Teaching Comparative Government and Politics

Tuesday, January 08, 2019

Extent of censorship in China

How far do you have to go to censor people's thinking?

From 'rice bunny' to 'back up the car': China's year of censorship
China stepped up its campaign in 2018 to control what news and information its citizens can see.

While censors continued heavy handed control for any content deemed dangerous for social stability, including Peppa Pig videos and the letter “n”, regulators also deployed more sophisticated methods… to curate and shape what Chinese residents consume.

Authorities have been forcing activists on Twitter to delete their accounts and shutting down the social media accounts of university professors. Apolitical content is coming under more scrutiny. In October, almost 10,000 social media accounts for outlets publishing entertainment and celebrity news were closed.

The country’s largest internet companies have also stepped up self-censorship…

“WeChat group takedowns and news item deletions are happening with greater regularity across a shifting slate of topics,” said Rui Zhong, a programme assistant at the Kissinger Institute on China. These were some of the banned phrases this year:

At the March annual meeting of China’s national legislature, lawmakers voted almost unanimously to abolish term limits for the Chinese president, Xi Jinping, allowing him to stay in power indefinitely.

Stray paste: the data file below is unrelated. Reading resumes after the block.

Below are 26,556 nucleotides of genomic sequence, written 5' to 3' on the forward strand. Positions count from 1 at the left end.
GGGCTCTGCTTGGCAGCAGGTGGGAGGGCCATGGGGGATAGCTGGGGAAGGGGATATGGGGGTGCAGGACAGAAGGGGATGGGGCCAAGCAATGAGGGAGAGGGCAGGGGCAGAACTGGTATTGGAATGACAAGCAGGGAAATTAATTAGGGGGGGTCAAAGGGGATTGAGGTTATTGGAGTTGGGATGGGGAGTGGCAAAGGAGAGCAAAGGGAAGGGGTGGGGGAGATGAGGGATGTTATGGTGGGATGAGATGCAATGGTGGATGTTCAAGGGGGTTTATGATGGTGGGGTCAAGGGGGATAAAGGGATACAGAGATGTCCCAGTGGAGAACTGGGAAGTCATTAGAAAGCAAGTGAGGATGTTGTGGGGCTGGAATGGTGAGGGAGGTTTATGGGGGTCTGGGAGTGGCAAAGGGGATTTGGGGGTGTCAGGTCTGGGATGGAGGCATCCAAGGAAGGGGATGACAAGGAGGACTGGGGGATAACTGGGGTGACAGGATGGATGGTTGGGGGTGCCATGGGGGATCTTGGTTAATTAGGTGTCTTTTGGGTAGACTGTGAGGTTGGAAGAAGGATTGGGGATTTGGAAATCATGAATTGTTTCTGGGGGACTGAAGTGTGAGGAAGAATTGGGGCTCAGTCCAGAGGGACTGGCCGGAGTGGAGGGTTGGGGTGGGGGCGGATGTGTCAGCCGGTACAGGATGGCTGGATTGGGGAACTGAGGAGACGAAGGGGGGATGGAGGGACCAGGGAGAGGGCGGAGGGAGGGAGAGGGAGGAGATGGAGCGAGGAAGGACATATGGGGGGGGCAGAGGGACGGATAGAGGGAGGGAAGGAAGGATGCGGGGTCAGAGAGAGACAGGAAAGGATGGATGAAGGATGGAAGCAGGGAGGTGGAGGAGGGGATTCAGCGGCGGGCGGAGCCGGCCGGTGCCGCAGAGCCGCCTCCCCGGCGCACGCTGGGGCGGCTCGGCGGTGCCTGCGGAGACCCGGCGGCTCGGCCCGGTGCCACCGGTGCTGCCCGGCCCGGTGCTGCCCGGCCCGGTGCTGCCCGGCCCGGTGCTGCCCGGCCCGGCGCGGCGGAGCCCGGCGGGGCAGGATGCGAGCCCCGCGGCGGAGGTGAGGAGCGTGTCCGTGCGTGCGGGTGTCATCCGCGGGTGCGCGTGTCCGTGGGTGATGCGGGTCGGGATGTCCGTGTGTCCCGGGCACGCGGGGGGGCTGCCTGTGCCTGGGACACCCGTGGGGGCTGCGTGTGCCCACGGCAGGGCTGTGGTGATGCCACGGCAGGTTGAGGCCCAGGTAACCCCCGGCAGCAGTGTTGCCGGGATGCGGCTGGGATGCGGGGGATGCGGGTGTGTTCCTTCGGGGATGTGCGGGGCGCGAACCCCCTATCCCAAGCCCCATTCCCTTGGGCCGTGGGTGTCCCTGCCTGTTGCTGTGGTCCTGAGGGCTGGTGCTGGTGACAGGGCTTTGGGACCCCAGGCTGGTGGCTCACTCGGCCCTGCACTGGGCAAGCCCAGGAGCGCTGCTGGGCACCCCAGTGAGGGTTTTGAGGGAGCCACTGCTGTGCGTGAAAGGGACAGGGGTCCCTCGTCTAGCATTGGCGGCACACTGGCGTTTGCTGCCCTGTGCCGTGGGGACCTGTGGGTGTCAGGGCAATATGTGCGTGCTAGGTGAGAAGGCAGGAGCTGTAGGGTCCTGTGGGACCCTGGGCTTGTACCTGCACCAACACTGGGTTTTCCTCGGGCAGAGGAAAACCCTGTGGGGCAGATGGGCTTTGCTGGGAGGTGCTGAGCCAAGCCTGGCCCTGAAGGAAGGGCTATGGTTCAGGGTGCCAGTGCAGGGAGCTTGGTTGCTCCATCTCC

In the leadup to the meeting and afterwards, phrases like “amend the constitution”, “I don’t agree”, “proclaiming oneself emperor” and the letter “n” were censored…

In September, Chinese economist Wu Xiaoping released a controversial commentary arguing that the utility of the country’s private sector had been exhausted and such companies should now step aside.

Commentators quickly criticised Wu’s proposal as “driving history backwards” to a time of a command economy. As a result, the term “back up the car” was also censored.

In January, a woman named Luo Xixi published allegations against a professor who forced himself on her when she was a student 12 years ago. Inspired by her account and the subsequent firing of the professor, other women began posting under the hashtag #MeToo or in Chinese version, woyeshi #我也是 .

When that phrase was censored, internet users began using a homonym mitu #米兔 or “rice bunny’. That too was blocked…

In November, officials in Quanggang in the southern Fujian province reported a spillage of C9, a crude oil that is toxic to humans, off the coast of Fujian.

Local residents posted photos and accounts online of residents being sent to the hospital, arguing that the leak was more serious than officials claimed. Internet searches for “Xiamen Quangong carbon leakage” were blocked and video and posts related to the spill were deleted…

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